Table of contents |

2 Types of dynamical systems 3 Examples of dynamical systems |

An important goal is to describe the fixed points, or steady states of a given dynamical systems; these are values of the variable which won't change over time. Some of these fixed points are *attractive*, meaning that if the system starts out in a nearby state, it will converge towards the fixed point.

Similarly, one is interested in *periodic points*, states of the system which repeat themselves after several timesteps. Periodic points can also be attractive. Sarkovskii's theorem is an interesting statement about the number of periodic points of a one-dimensional discrete dynamical system.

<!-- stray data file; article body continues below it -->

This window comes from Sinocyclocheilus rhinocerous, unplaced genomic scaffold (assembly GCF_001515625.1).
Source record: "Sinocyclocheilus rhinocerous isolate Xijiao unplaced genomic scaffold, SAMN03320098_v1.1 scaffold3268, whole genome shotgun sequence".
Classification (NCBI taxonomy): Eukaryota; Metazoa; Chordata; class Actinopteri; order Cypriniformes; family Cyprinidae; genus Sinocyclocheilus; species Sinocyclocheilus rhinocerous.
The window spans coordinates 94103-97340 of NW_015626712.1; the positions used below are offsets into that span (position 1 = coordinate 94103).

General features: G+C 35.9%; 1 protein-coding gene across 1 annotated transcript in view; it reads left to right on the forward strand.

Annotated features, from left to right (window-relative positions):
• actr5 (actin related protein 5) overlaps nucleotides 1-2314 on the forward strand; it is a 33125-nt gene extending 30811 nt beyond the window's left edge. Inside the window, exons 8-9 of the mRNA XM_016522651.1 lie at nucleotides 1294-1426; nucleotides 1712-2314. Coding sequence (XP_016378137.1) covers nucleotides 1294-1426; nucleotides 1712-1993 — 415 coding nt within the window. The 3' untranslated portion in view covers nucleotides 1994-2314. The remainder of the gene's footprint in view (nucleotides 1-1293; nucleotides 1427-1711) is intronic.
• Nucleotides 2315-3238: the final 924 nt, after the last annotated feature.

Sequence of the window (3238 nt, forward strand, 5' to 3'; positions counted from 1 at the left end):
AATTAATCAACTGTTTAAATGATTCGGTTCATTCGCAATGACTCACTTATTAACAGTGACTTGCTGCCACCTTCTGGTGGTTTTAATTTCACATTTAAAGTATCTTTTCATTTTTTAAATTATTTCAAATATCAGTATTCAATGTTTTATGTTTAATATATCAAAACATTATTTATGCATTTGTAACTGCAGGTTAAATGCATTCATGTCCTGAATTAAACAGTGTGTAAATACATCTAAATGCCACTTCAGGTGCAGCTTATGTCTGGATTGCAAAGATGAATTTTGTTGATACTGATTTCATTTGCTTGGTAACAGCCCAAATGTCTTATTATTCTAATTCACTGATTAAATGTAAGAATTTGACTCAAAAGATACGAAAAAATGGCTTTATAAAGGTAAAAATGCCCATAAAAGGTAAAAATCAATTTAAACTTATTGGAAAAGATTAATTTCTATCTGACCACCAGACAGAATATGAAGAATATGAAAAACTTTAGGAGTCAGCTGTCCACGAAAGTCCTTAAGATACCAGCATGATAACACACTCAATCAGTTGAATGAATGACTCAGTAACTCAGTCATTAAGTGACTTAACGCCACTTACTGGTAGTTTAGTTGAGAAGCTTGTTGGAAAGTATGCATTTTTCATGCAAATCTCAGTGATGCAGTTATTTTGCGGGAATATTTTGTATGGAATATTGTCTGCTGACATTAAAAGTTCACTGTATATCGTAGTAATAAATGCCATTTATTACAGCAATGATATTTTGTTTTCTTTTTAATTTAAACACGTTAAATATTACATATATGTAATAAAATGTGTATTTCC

Even simple nonlinear dynamical systems often exhibit almost random, completely unpredictable behavior that has been called *chaos*. The branch of dynamical systems which deals with the clean definition and investigation of chaos is called chaos theory.

The changing variable *x* is often a real number, but can also be a vector in **R**^{k}.

We distinguish between **linear dynamical systems** and **nonlinear dynamical systems**. In linear systems, the right-hand-side of the equation is an expression which depends linearly on *x*, as in

The two examples given earlier are nonlinear systems. These are much harder to analyze and often exhibit a phenomenon known as chaos which marks complete unpredictability; see also nonlinearity.